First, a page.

What was the reaction of the first Christians to the world in which they were immersed? We may be tempted to explain the spread of the Gospel in terms of marvels and miracles. Their faith was the “miracle” that attracted people from all classes, conditions and cultures. Their faith, and their love for Christ.
It is still a few hours till dawn. A man is walking along the shore of the beach, contemplating the sea. He is famous in many intellectual circles. Soon he comes upon another person in that deserted place—an old man. The intellectual is surprised to find someone else here at this hour of the morning, but he says nothing. The old man notices his hesitancy, and starts a conversation with him. He tells him he is waiting for some family friends, who are out on the sea in a boat. The conversation continues. The intellectual speaks about many different topics: culture, politics, religion. He likes to talk. The old man listens politely; when he makes a comment he does so from a Christian point of view. Perhaps on other occasions the intellectual would have ridiculed him or cut him short. But the old man’s simplicity is disarming. The intellectual is unable to accept all his ideas, but he realizes that the two of them have a lot in common. He finds the old man’s humble faith attractive. Hours go by. They say good bye. They never meet again.
The intellectual will never forget that meeting. A few months later, he comes to realize that only the old man’s words hold the answer to his yearnings for the truth. A chance encounter has brought him to the faith, opening up a much broader horizon than all his previous ideas had permitted. A short time later, Justin the Philosopher will be baptized and become one of the greatest Christian apologists.
Perhaps something similar has happened to our friends or even to us. The story of St. Justin is quite relevant today, since the answers to the questions that all men and women ask—the meaning of life, the possibility of happiness, the way to reach it, the reason for suffering—are found only in Christ. But it is not immediately apparent that happiness and fulfillment are found in the Cross. Perhaps that is why at times we divert our attention from this question. We seek to flee suffering at any cost, but suffering is unavoidable. We seek success, the security of money, pleasure—but these prove false in the end, and lead only to boredom and disgust. Finally the only thing that remains is the loneliness the prodigal son experienced, the destitution of one who tries to live without God.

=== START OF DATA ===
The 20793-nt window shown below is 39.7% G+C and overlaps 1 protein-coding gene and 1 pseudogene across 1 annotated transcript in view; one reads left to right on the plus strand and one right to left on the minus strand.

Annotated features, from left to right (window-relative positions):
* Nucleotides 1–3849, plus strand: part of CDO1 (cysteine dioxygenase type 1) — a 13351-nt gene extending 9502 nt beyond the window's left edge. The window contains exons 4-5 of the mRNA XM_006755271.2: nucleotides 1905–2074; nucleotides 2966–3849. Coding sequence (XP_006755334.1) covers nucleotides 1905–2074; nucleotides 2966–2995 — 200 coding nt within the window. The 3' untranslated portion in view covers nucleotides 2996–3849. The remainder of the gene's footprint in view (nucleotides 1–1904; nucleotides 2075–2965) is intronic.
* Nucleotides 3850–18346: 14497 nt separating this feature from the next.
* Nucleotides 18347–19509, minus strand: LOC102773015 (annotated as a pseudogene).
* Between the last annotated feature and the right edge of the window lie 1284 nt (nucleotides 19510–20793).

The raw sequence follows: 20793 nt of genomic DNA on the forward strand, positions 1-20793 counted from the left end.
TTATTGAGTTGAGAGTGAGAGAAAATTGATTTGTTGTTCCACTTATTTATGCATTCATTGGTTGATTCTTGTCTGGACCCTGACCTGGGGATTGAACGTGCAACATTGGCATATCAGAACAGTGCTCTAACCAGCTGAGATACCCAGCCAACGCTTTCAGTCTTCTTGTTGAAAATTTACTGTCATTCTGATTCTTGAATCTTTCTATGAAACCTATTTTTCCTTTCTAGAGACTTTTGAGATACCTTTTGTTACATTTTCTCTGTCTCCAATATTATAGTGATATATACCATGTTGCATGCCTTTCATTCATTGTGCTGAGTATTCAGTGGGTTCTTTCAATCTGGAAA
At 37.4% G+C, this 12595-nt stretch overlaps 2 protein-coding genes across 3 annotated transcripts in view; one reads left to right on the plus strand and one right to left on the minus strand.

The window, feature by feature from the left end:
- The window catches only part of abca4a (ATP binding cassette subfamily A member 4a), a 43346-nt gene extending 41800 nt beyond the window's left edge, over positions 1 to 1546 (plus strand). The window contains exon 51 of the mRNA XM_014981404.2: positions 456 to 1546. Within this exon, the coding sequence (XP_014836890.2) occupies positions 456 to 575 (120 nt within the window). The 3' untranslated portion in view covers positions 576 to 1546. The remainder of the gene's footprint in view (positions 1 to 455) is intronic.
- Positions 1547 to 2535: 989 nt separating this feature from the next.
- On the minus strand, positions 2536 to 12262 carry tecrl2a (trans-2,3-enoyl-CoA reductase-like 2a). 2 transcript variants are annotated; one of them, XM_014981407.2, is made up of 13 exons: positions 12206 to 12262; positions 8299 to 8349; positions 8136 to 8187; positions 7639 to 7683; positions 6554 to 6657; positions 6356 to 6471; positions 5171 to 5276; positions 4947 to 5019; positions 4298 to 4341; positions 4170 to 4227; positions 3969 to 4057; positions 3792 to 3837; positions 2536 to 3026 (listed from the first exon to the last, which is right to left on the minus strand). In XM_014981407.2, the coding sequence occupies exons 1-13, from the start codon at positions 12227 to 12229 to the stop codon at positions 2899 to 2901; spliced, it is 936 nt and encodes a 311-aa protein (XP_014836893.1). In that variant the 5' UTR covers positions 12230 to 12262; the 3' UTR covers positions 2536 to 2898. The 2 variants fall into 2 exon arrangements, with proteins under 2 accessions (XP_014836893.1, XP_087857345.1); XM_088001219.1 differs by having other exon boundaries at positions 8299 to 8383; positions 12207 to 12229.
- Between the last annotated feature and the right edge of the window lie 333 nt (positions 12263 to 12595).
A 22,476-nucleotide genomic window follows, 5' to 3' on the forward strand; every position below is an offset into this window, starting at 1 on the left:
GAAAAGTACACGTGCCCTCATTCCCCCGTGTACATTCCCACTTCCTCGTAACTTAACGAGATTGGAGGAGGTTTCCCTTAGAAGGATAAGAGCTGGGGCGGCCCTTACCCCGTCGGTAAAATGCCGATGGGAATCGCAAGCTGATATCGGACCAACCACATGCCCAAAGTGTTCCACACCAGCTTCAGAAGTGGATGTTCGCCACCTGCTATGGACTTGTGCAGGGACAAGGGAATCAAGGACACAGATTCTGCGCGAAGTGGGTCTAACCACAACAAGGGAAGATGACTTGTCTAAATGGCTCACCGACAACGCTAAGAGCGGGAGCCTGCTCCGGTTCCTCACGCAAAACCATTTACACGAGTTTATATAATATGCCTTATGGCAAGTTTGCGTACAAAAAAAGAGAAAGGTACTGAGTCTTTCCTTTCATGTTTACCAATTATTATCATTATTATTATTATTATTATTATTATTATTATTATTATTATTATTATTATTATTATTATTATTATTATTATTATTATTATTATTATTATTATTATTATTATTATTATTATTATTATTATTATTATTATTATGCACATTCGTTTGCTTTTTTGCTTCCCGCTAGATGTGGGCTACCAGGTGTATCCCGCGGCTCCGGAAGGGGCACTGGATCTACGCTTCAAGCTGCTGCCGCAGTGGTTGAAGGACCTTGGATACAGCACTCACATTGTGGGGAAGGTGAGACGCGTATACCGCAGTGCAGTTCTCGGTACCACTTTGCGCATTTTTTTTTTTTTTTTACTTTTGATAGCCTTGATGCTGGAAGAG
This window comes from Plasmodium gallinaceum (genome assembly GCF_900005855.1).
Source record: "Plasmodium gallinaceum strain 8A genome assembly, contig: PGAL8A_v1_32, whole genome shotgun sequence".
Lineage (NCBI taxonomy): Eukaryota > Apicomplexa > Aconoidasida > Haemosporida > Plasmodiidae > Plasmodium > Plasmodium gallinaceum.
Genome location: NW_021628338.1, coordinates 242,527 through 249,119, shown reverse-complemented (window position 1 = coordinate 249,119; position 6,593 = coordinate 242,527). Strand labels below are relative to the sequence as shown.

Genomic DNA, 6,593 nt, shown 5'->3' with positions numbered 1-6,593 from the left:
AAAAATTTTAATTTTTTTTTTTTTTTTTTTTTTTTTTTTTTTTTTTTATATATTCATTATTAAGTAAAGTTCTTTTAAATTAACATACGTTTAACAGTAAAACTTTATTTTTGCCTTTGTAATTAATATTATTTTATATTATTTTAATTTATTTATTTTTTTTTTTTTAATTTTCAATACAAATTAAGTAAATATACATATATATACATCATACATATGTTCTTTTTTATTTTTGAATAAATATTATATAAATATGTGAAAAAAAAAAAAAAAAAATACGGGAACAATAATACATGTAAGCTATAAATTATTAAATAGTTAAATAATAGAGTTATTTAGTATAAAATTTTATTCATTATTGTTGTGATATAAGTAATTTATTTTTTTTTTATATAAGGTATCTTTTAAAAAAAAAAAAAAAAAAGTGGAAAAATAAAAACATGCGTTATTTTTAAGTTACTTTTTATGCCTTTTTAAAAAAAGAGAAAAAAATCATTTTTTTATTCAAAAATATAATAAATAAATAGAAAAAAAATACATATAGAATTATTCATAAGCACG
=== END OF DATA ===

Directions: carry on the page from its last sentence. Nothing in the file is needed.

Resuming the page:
When we read St. Augustine’s Confessions or the lives of the early converts, we see that they have the same basic concerns as people today. The same anxieties, the same solutions, the same alternatives, the same sole answer: Christ. Some deny this, claiming that people back then were unable to distinguish reality from fiction, and that belief in God is now untenable in view of “progress” and a modern understanding of freedom. But this way of looking at the first Christians—and their fellow citizens—fails to do them justice. In ancient Rome there were also many “modern” people who took advantage of progress to maximize their pleasure and justify in the name of freedom their own selfishness. The first Christians, in responding to grace, confronted the same difficulties as we do. In fact the difficulties may have been objectively greater, since they lived in a world completely foreign to Christian ideas. Although technically and culturally superior to any previous age, it was a world in which words such as “justice” and “equality” were reserved for very few; where crimes against life were commonplace, and entertainment included watching others die. People sometimes speak about the modern-day world as “post-Christian,” in a pejorative sense. But this way of speaking overlooks the fact that even those who refuse to accept Christ’s message base their own lives on the positive human values Christianity has fostered. The common ground is obvious to anyone with good will. In a certain sense, reality after Christ is Christian.
The piety of the first Christians
What was the reaction of the first Christians to the world in which they were immersed? Sometimes we are tempted to explain the expansion of the Gospel in terms of marvels and miracles. We could even fall into the mistake of thinking that, when miracles are scarce, the only recourse is to put up with the errors around us. But that would be to forget that Christ is the same yesterday, today and always, and that his arm has not been shortened. It would also mean forgetting that most of the early Christian communities never witnessed any extraordinary events. Their faith was the “miracle” that attracted people from all classes, conditions and cultures. Their faith, and their love for Christ.